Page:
Coronavirus: How To Support Struggling Small Businesses in Ireland

In times of general panic such as the ones we’re living through, choosing what to buy for dinner or buying a nice new pair of shoes may be the last things on your mind. However, the main motivation behind social distancing measures is so that we can minimize the Coronavirus’ negative impact and all go back to our normal lives as soon as possible – something that would be hard to do if all of our favourite shops, cafés and restaurants closed as a result of the epidemic. Even if you’re currently self isolating, there are ways to help from the comfort of your home.

Most businesses thrive on human interaction. Whether you’re a coffee shop person or enjoy the occasional pint at your local pub, we all have our own favourite little spots that make our days and our lives just a tiny bit brighter. While most big restaurant chains and supermarkets will most likely be able to recover from this unexpected dip in sales, the same can’t be said of other local independent businesses, with most of them facing an uncertain future. While it is in everyone’s best interest to avoid public places at the moment, there are still steps we can take from a distance. Read on for our advice. .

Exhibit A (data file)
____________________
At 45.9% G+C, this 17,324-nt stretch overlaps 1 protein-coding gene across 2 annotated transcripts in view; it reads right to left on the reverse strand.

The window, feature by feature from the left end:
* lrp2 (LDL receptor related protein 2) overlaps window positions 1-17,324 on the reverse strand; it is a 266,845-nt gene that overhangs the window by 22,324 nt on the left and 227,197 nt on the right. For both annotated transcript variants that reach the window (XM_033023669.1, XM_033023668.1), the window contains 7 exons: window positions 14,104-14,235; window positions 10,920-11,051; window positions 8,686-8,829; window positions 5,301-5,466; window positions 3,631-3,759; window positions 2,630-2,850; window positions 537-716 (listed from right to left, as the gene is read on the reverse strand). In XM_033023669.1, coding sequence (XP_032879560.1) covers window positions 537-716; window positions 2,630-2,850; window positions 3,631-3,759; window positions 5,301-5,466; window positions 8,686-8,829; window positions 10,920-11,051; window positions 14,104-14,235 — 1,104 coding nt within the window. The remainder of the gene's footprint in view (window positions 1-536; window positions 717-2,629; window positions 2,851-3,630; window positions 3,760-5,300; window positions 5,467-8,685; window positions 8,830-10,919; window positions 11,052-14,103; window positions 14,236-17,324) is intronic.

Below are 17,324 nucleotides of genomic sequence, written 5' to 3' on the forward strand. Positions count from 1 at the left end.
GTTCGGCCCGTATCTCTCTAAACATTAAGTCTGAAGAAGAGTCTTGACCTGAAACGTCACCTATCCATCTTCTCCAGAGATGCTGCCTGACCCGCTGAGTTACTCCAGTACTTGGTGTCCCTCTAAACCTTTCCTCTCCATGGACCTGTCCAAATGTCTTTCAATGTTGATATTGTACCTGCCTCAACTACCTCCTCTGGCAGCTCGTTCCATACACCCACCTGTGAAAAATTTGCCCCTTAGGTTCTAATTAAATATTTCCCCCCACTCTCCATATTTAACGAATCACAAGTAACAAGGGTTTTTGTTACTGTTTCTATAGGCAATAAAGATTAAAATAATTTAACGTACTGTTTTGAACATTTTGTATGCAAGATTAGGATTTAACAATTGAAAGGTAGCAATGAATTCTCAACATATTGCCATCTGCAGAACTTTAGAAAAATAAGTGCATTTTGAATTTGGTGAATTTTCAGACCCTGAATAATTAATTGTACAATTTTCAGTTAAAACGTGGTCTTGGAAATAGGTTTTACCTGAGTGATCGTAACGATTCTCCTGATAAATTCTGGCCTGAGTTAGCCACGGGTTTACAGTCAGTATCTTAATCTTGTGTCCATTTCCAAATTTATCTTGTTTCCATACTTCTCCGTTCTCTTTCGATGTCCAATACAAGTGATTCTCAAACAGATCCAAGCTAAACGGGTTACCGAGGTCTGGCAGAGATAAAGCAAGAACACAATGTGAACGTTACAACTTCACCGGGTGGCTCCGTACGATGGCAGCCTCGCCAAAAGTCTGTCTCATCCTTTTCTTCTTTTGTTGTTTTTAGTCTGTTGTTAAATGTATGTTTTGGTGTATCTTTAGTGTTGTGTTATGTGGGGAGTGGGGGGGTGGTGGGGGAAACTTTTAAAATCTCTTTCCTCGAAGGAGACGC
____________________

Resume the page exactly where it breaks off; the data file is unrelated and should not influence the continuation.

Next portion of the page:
First of all: be responsible

While most pubs and public spaces have been closed in Ireland, some establishments are still open under strict conditions of social distancing between clients or as takeaways instead of sit-in restaurants. Before considering going out to support them in person, assess your own situation. Are you exhibiting any symptoms ? Is there anyone at risk in your household ? Would you be likely to encounter many people on your way to the business of your choice ? Is there really no other way to support them from a distance ? Don’t forget that every choice you make at the moment must be a conscious one for your own safety and other people’s health. 

If you do decide to go out and support businesses in person, don’t forget to respect basic rules: avoid face to face communication whenever possible, favour online or card payment over cash, stay within a safe distance of employees and potential other customers and regularly wash your hands, both before and after interacting with unfamiliar people and places. These restrictions on movement and behaviour may seem frustrating when you’re only trying to support businesses that are dear to you, but remember that you wouldn’t be helping the staff in any way by making them sick.